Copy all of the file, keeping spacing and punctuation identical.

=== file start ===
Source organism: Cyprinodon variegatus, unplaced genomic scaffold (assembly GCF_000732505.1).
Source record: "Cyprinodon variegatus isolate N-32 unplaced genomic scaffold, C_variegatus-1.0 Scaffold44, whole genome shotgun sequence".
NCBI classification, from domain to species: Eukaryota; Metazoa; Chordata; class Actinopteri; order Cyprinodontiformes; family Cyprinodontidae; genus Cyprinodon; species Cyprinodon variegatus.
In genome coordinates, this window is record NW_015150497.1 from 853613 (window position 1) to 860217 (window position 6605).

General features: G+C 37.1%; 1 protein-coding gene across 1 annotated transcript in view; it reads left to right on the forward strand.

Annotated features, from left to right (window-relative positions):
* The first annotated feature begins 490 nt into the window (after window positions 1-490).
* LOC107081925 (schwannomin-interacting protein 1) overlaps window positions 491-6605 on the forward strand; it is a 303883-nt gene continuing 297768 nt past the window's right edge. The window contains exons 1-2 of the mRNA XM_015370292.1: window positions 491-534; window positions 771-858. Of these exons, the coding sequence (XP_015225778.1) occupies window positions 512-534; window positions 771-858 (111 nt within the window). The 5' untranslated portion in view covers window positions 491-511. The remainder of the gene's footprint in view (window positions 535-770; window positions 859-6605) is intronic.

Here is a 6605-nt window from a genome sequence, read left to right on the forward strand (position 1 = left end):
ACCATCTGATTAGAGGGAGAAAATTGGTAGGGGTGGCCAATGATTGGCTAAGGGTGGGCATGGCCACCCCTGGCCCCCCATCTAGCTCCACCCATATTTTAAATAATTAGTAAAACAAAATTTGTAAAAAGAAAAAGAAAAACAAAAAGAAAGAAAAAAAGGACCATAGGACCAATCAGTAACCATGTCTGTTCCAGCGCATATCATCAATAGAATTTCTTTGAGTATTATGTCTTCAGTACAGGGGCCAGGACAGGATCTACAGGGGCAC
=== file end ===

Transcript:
Source organism: Cyprinodon variegatus, unplaced genomic scaffold (assembly GCF_000732505.1).
Source record: "Cyprinodon variegatus isolate N-32 unplaced genomic scaffold, C_variegatus-1.0 Scaffold44, whole genome shotgun sequence".
NCBI classification, from domain to species: Eukaryota; Metazoa; Chordata; class Actinopteri; order Cyprinodontiformes; family Cyprinodontidae; genus Cyprinodon; species Cyprinodon variegatus.
In genome coordinates, this window is record NW_015150497.1 from 853613 (window position 1) to 860217 (window position 6605).

General features: G+C 37.1%; 1 protein-coding gene across 1 annotated transcript in view; it reads left to right on the forward strand.

Annotated features, from left to right (window-relative positions):
* The first annotated feature begins 490 nt into the window (after window positions 1-490).
* LOC107081925 (schwannomin-interacting protein 1) overlaps window positions 491-6605 on the forward strand; it is a 303883-nt gene continuing 297768 nt past the window's right edge. The window contains exons 1-2 of the mRNA XM_015370292.1: window positions 491-534; window positions 771-858. Of these exons, the coding sequence (XP_015225778.1) occupies window positions 512-534; window positions 771-858 (111 nt within the window). The 5' untranslated portion in view covers window positions 491-511. The remainder of the gene's footprint in view (window positions 535-770; window positions 859-6605) is intronic.

Here is a 6605-nt window from a genome sequence, read left to right on the forward strand (position 1 = left end):
ACCATCTGATTAGAGGGAGAAAATTGGTAGGGGTGGCCAATGATTGGCTAAGGGTGGGCATGGCCACCCCTGGCCCCCCATCTAGCTCCACCCATATTTTAAATAATTAGTAAAACAAAATTTGTAAAAAGAAAAAGAAAAACAAAAAGAAAGAAAAAAAGGACCATAGGACCAATCAGTAACCATGTCTGTTCCAGCGCATATCATCAATAGAATTTCTTTGAGTATTATGTCTTCAGTACAGGGGCCAGGACAGGATCTACAGGGGCAC